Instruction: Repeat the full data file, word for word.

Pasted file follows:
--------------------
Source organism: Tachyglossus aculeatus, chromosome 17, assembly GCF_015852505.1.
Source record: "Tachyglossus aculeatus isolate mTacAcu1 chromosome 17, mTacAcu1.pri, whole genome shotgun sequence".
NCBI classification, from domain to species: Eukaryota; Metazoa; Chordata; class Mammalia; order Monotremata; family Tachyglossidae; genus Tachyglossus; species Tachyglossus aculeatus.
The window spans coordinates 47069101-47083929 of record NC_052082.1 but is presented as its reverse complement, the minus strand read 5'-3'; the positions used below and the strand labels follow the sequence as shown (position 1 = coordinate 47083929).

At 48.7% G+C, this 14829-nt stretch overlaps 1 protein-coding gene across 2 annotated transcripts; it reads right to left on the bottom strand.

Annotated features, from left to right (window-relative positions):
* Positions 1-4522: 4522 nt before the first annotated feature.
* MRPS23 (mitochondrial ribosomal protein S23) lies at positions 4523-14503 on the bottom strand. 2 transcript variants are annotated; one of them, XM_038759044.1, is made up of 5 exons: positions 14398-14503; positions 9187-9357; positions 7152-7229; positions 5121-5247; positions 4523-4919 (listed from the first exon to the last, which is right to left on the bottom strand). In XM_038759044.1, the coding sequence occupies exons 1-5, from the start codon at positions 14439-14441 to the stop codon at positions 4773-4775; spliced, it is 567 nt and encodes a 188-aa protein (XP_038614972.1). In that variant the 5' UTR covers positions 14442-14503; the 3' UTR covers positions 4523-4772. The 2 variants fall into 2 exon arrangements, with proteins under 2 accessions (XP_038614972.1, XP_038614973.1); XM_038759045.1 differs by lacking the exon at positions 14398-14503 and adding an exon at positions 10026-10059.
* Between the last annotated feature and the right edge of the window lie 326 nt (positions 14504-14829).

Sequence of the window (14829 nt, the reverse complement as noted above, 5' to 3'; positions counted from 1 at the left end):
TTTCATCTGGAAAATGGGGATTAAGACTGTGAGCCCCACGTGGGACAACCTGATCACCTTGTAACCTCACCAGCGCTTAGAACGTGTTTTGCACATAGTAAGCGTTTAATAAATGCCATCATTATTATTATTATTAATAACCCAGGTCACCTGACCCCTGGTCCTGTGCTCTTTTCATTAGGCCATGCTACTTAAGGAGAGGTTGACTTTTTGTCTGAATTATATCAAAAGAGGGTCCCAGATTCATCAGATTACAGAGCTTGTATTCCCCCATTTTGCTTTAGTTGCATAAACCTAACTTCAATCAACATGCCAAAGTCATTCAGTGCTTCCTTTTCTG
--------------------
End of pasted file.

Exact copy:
Source organism: Tachyglossus aculeatus, chromosome 17, assembly GCF_015852505.1.
Source record: "Tachyglossus aculeatus isolate mTacAcu1 chromosome 17, mTacAcu1.pri, whole genome shotgun sequence".
NCBI classification, from domain to species: Eukaryota; Metazoa; Chordata; class Mammalia; order Monotremata; family Tachyglossidae; genus Tachyglossus; species Tachyglossus aculeatus.
The window spans coordinates 47069101-47083929 of record NC_052082.1 but is presented as its reverse complement, the minus strand read 5'-3'; the positions used below and the strand labels follow the sequence as shown (position 1 = coordinate 47083929).

At 48.7% G+C, this 14829-nt stretch overlaps 1 protein-coding gene across 2 annotated transcripts; it reads right to left on the bottom strand.

Annotated features, from left to right (window-relative positions):
* Positions 1-4522: 4522 nt before the first annotated feature.
* MRPS23 (mitochondrial ribosomal protein S23) lies at positions 4523-14503 on the bottom strand. 2 transcript variants are annotated; one of them, XM_038759044.1, is made up of 5 exons: positions 14398-14503; positions 9187-9357; positions 7152-7229; positions 5121-5247; positions 4523-4919 (listed from the first exon to the last, which is right to left on the bottom strand). In XM_038759044.1, the coding sequence occupies exons 1-5, from the start codon at positions 14439-14441 to the stop codon at positions 4773-4775; spliced, it is 567 nt and encodes a 188-aa protein (XP_038614972.1). In that variant the 5' UTR covers positions 14442-14503; the 3' UTR covers positions 4523-4772. The 2 variants fall into 2 exon arrangements, with proteins under 2 accessions (XP_038614972.1, XP_038614973.1); XM_038759045.1 differs by lacking the exon at positions 14398-14503 and adding an exon at positions 10026-10059.
* Between the last annotated feature and the right edge of the window lie 326 nt (positions 14504-14829).

Sequence of the window (14829 nt, the reverse complement as noted above, 5' to 3'; positions counted from 1 at the left end):
TTTCATCTGGAAAATGGGGATTAAGACTGTGAGCCCCACGTGGGACAACCTGATCACCTTGTAACCTCACCAGCGCTTAGAACGTGTTTTGCACATAGTAAGCGTTTAATAAATGCCATCATTATTATTATTATTAATAACCCAGGTCACCTGACCCCTGGTCCTGTGCTCTTTTCATTAGGCCATGCTACTTAAGGAGAGGTTGACTTTTTGTCTGAATTATATCAAAAGAGGGTCCCAGATTCATCAGATTACAGAGCTTGTATTCCCCCATTTTGCTTTAGTTGCATAAACCTAACTTCAATCAACATGCCAAAGTCATTCAGTGCTTCCTTTTCTG